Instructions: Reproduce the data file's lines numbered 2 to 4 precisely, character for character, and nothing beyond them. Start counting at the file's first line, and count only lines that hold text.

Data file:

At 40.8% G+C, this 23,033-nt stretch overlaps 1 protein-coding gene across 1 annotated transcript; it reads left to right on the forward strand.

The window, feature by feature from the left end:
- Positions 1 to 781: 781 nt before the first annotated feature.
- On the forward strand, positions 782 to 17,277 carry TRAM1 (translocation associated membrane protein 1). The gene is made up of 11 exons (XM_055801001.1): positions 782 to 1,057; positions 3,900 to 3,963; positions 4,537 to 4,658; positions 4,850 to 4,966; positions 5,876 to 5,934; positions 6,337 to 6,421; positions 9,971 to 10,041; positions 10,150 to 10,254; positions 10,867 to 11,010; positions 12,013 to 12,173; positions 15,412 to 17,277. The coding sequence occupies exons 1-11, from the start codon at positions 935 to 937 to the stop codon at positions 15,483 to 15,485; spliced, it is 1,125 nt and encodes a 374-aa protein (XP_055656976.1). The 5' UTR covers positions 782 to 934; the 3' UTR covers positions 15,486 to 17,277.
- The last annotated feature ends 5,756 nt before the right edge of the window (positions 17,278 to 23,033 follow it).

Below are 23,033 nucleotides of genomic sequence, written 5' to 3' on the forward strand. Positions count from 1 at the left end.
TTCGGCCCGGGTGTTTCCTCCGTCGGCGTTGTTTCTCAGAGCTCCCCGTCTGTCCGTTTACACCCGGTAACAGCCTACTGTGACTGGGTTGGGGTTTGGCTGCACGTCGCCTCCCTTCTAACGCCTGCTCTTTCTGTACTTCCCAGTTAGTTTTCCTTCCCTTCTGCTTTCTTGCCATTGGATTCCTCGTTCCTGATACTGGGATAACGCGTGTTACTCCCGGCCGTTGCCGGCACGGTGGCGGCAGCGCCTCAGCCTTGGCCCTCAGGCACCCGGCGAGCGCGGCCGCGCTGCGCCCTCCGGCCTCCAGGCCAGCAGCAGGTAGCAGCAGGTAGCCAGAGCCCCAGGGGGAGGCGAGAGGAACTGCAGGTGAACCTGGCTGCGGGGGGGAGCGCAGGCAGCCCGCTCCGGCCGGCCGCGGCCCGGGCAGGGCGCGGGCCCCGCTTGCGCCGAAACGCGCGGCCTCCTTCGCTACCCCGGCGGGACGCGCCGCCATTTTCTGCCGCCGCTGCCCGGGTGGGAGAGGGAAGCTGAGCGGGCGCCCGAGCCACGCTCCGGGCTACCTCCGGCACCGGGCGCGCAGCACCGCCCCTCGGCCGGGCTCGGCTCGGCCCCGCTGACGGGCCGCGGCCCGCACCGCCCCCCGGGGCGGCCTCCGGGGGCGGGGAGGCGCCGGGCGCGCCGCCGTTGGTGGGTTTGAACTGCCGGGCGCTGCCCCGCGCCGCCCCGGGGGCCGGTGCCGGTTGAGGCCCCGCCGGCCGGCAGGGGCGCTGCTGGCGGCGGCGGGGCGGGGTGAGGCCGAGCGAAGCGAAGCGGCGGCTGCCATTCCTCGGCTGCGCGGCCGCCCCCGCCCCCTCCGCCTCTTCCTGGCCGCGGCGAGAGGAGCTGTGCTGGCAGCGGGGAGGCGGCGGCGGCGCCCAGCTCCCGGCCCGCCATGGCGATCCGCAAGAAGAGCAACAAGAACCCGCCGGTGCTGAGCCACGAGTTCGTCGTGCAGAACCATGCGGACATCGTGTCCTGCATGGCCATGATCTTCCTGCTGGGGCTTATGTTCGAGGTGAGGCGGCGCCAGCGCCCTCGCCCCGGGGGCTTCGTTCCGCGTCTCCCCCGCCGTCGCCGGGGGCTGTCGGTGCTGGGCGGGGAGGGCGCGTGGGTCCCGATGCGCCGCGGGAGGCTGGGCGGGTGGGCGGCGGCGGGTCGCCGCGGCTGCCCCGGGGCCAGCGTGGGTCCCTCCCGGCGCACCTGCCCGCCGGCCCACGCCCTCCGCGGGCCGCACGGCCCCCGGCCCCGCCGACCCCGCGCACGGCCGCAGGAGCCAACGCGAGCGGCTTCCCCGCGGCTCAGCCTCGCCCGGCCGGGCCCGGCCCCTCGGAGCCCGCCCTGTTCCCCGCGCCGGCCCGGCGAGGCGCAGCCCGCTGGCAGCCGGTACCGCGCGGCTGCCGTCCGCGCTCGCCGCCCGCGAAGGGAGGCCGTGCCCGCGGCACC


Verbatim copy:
The window, feature by feature from the left end:
- Positions 1 to 781: 781 nt before the first annotated feature.
- On the forward strand, positions 782 to 17,277 carry TRAM1 (translocation associated membrane protein 1). The gene is made up of 11 exons (XM_055801001.1): positions 782 to 1,057; positions 3,900 to 3,963; positions 4,537 to 4,658; positions 4,850 to 4,966; positions 5,876 to 5,934; positions 6,337 to 6,421; positions 9,971 to 10,041; positions 10,150 to 10,254; positions 10,867 to 11,010; positions 12,013 to 12,173; positions 15,412 to 17,277. The coding sequence occupies exons 1-11, from the start codon at positions 935 to 937 to the stop codon at positions 15,483 to 15,485; spliced, it is 1,125 nt and encodes a 374-aa protein (XP_055656976.1). The 5' UTR covers positions 782 to 934; the 3' UTR covers positions 15,486 to 17,277.